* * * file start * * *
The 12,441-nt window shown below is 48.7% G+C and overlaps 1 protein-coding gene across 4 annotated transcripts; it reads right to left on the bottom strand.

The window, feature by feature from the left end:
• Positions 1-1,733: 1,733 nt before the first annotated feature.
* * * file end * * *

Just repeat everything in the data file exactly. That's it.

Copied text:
The 12,441-nt window shown below is 48.7% G+C and overlaps 1 protein-coding gene across 4 annotated transcripts; it reads right to left on the bottom strand.

The window, feature by feature from the left end:
• Positions 1-1,733: 1,733 nt before the first annotated feature.